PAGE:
There is resource state and application state [...]

Ah, that explains everything! In my terminology, there's "client state" and "application state". You call them "application state" and "resource state". Fair enough!

This ties in neatly with our model SOFEA (Service-Oriented Front-End Architecture), where client state is managed on the client, and a controller on the client side interacts with services (either SOAP or REST) to drive what we call "Presentation Flow". Obviously, client state and Presentation Flow are constrained by the representations that the service tier exposes.

I think it's important to clarify that SOAP-based Web Services also expose *representations* of behaviour, because these do not simply mirror methods on Domain Objects. Unlike with REST-based "services", client state is not directly constrained by SOAP-based web services. Because of its nature as a verb-oriented view of a domain (rather than a noun-oriented view that is REST), either a whole process has to be encapsulated in a single operation (implemented by WS-BPEL) for the client to consume, or the client has to define a bespoke process using the set of services available. This is not necessarily a disadvantage. It's just a different model.


Architecture of resources ? by Vladimir Vacula

Great article Stefan. I was thinking about your example with resources. You presented resources :
- "/orders" and "/orders/{id}"
- "/customers" and "/customers/{id}"
- "/customers/{id}/orders"
what if i don't want to categorize object in URI-name of resources. What if "id" means just a document without identification, if document is an order or customer card?

Let's say i have resources :
- "/document/{id}" (which implement GET of details and POST of new documents)
- "/search" (which returns list and implement POST of restricting conditions i.e. "category:customer" or more complex "category:customer, category_id:123, relation:orders" )

Is it better to use categories in URI of resources (like "/orders") instead of creating general resources (like "/search")? Is there any recommendation which way is better and why? And finally, what if "/orders" returns really huge list? In "/search" i could implement condition i.e. "last:10", "max_date:2006-12-31". How to handle this issue in case i use resource "/orders" ?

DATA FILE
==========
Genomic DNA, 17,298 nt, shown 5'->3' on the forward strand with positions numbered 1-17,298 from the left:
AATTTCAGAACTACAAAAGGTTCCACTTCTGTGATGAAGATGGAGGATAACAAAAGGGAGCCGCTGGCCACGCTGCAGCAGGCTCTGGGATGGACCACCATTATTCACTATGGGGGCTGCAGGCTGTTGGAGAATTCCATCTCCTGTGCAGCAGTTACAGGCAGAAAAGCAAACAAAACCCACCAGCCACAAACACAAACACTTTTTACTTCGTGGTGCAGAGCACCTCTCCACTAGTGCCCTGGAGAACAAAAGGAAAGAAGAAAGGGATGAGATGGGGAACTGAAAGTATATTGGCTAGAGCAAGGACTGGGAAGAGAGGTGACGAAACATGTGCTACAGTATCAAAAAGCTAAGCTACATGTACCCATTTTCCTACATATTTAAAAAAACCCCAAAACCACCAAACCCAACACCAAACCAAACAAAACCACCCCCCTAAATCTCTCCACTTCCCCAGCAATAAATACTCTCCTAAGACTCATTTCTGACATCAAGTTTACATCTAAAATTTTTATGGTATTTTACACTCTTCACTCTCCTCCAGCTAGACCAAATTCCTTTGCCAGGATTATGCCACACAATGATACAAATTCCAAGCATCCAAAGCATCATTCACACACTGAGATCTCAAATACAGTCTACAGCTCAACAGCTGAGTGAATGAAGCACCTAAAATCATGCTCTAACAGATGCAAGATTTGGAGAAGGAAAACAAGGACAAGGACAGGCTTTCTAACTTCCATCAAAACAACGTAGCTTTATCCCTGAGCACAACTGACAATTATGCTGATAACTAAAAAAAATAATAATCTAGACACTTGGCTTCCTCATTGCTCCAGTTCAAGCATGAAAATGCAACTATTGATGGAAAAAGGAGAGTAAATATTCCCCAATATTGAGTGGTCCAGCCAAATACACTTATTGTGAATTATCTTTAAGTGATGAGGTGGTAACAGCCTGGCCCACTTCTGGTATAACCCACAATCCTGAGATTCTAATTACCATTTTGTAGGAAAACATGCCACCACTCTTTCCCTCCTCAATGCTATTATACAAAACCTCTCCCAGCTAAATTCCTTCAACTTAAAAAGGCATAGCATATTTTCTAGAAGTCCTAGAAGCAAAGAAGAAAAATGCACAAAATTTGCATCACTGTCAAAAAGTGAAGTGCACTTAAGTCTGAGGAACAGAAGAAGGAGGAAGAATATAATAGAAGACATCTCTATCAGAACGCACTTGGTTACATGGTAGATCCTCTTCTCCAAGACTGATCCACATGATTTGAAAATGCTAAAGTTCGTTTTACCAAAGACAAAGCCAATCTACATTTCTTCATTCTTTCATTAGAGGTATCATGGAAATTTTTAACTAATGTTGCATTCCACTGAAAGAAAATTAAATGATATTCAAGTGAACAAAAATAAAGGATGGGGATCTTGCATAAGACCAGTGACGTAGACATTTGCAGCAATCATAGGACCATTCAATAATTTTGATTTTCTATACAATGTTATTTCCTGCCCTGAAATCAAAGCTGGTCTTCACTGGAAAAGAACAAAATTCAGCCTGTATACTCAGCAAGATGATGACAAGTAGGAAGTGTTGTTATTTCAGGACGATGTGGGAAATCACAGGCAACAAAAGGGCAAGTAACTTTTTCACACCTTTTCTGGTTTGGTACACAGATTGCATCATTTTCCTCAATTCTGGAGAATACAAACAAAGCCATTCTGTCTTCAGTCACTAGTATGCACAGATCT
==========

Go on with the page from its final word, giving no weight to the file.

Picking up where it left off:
Re: Architecture of resources ? by Stefan Tilkov

Hi Vladimir,

First of all, the characters that make up a URI are much less important than one may think. But anway, I prefer to give resources meaningful names -- but this is just a design decision. Your document/{id} example would mean that a POST to it would be handled the same way, regardless of whether it's an order or customer, unless you switch on the content type. If handling both similarly -- e.g. if you just want to store a new document without looking at its contents -- is what you want, this seems perfectly fine.

I suggest to implement searches as GETs, not POSTs -- it's useful to be able to link to a search result, and it's a meaningful resource in itself -- "the list of all customers named Smith" qualifies as a resource from my POV.

Regarding the large lists, one way is to redirect a request to /orders to /orders?offset=0&count=10 and include a link to /orders?offset=10&count=10 -- i.e., the indivual pages become resources in themselves.


Re: Love the analogy by Felipe Nascimento

Great article.
Do you suggest any material about REST security we can take a look at? If application does not hold state, how to check if some client application has the authority to access one resource? Should the client application pass in the credentials in every request? Should the RESTful application has a security service that would return a session ID that would be used by the client application in every subsequent requests?